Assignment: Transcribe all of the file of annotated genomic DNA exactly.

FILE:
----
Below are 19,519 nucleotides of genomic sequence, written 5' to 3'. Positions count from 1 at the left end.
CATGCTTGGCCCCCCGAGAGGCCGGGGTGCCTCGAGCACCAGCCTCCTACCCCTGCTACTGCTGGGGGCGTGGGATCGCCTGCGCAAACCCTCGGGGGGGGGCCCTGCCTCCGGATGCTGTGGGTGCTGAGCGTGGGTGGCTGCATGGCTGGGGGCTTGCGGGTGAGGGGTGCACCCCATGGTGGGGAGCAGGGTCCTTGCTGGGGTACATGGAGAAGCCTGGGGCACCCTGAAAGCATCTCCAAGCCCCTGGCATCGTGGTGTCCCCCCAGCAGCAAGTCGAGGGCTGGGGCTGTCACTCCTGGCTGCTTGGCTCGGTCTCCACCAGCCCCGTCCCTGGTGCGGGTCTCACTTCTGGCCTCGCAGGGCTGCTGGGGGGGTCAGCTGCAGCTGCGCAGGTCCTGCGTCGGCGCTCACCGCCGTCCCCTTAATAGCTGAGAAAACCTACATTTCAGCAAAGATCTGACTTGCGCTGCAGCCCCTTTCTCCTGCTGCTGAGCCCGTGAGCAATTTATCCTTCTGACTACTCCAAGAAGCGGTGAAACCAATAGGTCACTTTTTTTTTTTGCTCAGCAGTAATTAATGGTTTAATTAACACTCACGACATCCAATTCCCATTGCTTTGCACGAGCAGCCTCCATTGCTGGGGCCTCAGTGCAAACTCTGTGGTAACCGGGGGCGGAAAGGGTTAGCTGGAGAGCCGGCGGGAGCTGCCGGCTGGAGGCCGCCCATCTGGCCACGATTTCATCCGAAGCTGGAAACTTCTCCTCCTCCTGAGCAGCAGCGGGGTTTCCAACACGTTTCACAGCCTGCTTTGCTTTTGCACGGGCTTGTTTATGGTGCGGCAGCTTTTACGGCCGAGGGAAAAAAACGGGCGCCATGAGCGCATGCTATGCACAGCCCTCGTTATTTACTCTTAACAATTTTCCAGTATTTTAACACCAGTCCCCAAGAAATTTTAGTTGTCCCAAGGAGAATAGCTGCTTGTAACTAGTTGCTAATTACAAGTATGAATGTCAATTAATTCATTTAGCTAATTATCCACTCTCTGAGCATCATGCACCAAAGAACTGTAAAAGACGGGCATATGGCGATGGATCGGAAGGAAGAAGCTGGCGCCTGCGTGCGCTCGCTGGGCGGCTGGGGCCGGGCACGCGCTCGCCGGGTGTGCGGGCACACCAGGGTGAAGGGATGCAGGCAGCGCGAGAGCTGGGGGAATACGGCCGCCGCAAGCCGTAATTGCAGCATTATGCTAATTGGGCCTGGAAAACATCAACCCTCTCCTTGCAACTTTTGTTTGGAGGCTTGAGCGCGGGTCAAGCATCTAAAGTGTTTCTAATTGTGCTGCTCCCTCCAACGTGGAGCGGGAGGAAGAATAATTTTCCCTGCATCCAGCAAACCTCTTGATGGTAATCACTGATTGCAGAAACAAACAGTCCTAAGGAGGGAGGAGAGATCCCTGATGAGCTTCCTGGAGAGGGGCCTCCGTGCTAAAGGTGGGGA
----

Below are 19,519 nucleotides of genomic sequence, written 5' to 3'. Positions count from 1 at the left end.
CATGCTTGGCCCCCCGAGAGGCCGGGGTGCCTCGAGCACCAGCCTCCTACCCCTGCTACTGCTGGGGGCGTGGGATCGCCTGCGCAAACCCTCGGGGGGGGGCCCTGCCTCCGGATGCTGTGGGTGCTGAGCGTGGGTGGCTGCATGGCTGGGGGCTTGCGGGTGAGGGGTGCACCCCATGGTGGGGAGCAGGGTCCTTGCTGGGGTACATGGAGAAGCCTGGGGCACCCTGAAAGCATCTCCAAGCCCCTGGCATCGTGGTGTCCCCCCAGCAGCAAGTCGAGGGCTGGGGCTGTCACTCCTGGCTGCTTGGCTCGGTCTCCACCAGCCCCGTCCCTGGTGCGGGTCTCACTTCTGGCCTCGCAGGGCTGCTGGGGGGGTCAGCTGCAGCTGCGCAGGTCCTGCGTCGGCGCTCACCGCCGTCCCCTTAATAGCTGAGAAAACCTACATTTCAGCAAAGATCTGACTTGCGCTGCAGCCCCTTTCTCCTGCTGCTGAGCCCGTGAGCAATTTATCCTTCTGACTACTCCAAGAAGCGGTGAAACCAATAGGTCACTTTTTTTTTTTGCTCAGCAGTAATTAATGGTTTAATTAACACTCACGACATCCAATTCCCATTGCTTTGCACGAGCAGCCTCCATTGCTGGGGCCTCAGTGCAAACTCTGTGGTAACCGGGGGCGGAAAGGGTTAGCTGGAGAGCCGGCGGGAGCTGCCGGCTGGAGGCCGCCCATCTGGCCACGATTTCATCCGAAGCTGGAAACTTCTCCTCCTCCTGAGCAGCAGCGGGGTTTCCAACACGTTTCACAGCCTGCTTTGCTTTTGCACGGGCTTGTTTATGGTGCGGCAGCTTTTACGGCCGAGGGAAAAAAACGGGCGCCATGAGCGCATGCTATGCACAGCCCTCGTTATTTACTCTTAACAATTTTCCAGTATTTTAACACCAGTCCCCAAGAAATTTTAGTTGTCCCAAGGAGAATAGCTGCTTGTAACTAGTTGCTAATTACAAGTATGAATGTCAATTAATTCATTTAGCTAATTATCCACTCTCTGAGCATCATGCACCAAAGAACTGTAAAAGACGGGCATATGGCGATGGATCGGAAGGAAGAAGCTGGCGCCTGCGTGCGCTCGCTGGGCGGCTGGGGCCGGGCACGCGCTCGCCGGGTGTGCGGGCACACCAGGGTGAAGGGATGCAGGCAGCGCGAGAGCTGGGGGAATACGGCCGCCGCAAGCCGTAATTGCAGCATTATGCTAATTGGGCCTGGAAAACATCAACCCTCTCCTTGCAACTTTTGTTTGGAGGCTTGAGCGCGGGTCAAGCATCTAAAGTGTTTCTAATTGTGCTGCTCCCTCCAACGTGGAGCGGGAGGAAGAATAATTTTCCCTGCATCCAGCAAACCTCTTGATGGTAATCACTGATTGCAGAAACAAACAGTCCTAAGGAGGGAGGAGAGATCCCTGATGAGCTTCCTGGAGAGGGGCCTCCGTGCTAAAGGTGGGGA